after that you switch some high quality links, like press release, Article Submission, document and ppt sharing,guest blogging,pinging, link bating,Web 2.0, Info graphic submission and when you are confident on it also then your switch on profession level. Then try to get back-links from .Org link, Edu Link, Moving Man method, Contextual link Building, Broken Link Building,and many more.

Could you please tell me more about this “Moving Man” method?

Welcome to the forums, @pm603806.

Part of forum posting requires forum reading; to make a worthwhile contribution, you need to read what has gone before. Had you done so, you would have seen why these suggestions are a waste of time.


It was already been explained that these are not “high quality” links.

A press release is pointless, unless you have something genuinely newsworthy to announce.

If you have written a good article, then the place to publish it is surely on your own site, where you will be the one to benefit from its search engine ranking and any traffic. Why would you post your work on an “article submission” site for somebody else to get the benefit? (Of course, if what you have in mind is poor-quality articles, “spun” to the point of incomprehensibility and distributed to multiple sites, then your just wasting everyone’s time, including your own.)

None of that makes sense to me, so how do you expect it to help a beginner? Listing tasks like this is pointless. You need to take time to explain what you mean and how to carry them out. Rather than repeating parrot-fashion the same old unhelpful lists which appear all over the Internet, just pick one or two items and take time to explain them properly. That’s how to do forum posting: read the question carefully and provide a useful response.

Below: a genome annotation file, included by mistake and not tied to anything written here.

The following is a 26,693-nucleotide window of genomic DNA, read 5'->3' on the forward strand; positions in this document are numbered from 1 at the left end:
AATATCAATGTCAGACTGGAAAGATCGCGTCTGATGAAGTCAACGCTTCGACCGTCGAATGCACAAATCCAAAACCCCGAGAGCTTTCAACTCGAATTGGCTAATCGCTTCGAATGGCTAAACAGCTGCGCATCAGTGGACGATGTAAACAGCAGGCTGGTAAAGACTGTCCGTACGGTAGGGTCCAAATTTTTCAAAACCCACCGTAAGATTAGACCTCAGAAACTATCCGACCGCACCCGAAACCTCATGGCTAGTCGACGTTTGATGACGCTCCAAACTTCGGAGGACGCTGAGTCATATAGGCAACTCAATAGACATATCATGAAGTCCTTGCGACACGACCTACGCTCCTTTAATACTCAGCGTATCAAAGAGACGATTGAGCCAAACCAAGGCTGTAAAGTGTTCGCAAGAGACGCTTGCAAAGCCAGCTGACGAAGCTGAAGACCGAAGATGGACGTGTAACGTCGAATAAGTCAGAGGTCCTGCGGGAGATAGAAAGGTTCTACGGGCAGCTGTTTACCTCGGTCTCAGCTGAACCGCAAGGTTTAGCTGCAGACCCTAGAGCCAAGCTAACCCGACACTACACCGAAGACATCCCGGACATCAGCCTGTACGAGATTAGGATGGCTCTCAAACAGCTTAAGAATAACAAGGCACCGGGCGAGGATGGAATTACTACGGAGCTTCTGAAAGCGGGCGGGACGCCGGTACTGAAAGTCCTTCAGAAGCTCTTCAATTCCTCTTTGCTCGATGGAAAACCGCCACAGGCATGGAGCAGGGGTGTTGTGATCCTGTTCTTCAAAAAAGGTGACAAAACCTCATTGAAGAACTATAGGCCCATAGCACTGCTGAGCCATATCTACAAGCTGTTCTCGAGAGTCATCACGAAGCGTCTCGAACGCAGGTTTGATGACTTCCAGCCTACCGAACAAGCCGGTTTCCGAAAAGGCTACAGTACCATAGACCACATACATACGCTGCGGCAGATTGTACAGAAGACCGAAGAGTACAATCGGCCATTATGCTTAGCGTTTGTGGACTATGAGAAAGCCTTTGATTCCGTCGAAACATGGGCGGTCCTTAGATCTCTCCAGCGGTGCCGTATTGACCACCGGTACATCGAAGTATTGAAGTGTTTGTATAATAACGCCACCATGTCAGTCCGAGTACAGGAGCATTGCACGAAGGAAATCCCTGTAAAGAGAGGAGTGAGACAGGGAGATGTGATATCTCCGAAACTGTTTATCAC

Why? The quality of a link does not depend upon its domain extension. The reason these TLDs are often cited as desirable for linking is that many respected organisations use them, but you can get Spammy links from them, and you can get high-quality links from a .com or a .in. It’s just another myth endlessly repeated.

As I said at the start of this topic:

I like the idea of info graphics, I think it’s important to point out that Google considers a link a vote of confidence for that site, the best way to get links is to create great content that is worthy of being linked to, there are a ton of ways to then amplify that content through the numerous marketing channels out there… I tend to see what ranks in the top positions in Google then try and improve on that… producing rubbish that is of little or no value is not likely to generate too many links from reputable sites…

So do many people, but it’s important to remember that an infographic is an image, and Google can’t interpret the information contained in that image, so in the context of SEO, it’s really not the best way to go.

Yes, if it’s particularly good, you might get others to link to it - but that’s true of any high-quality content.

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Very true, I like your outlook on most things in the SEO world, there is a ton of rubbish written all over the internet which is misleading and I’ve explored most of it before the penny finally dropped that I needed to create better content, if more grasp that concept instead of trying to cut corners the internet will be a better place…


Hi Techno Bear,

It really appreciating that some one know that very deeply in SEO Task. I am following that strategy as i told you above last 1.5 years and I earn more backlinks and good SERP ranking in search engine.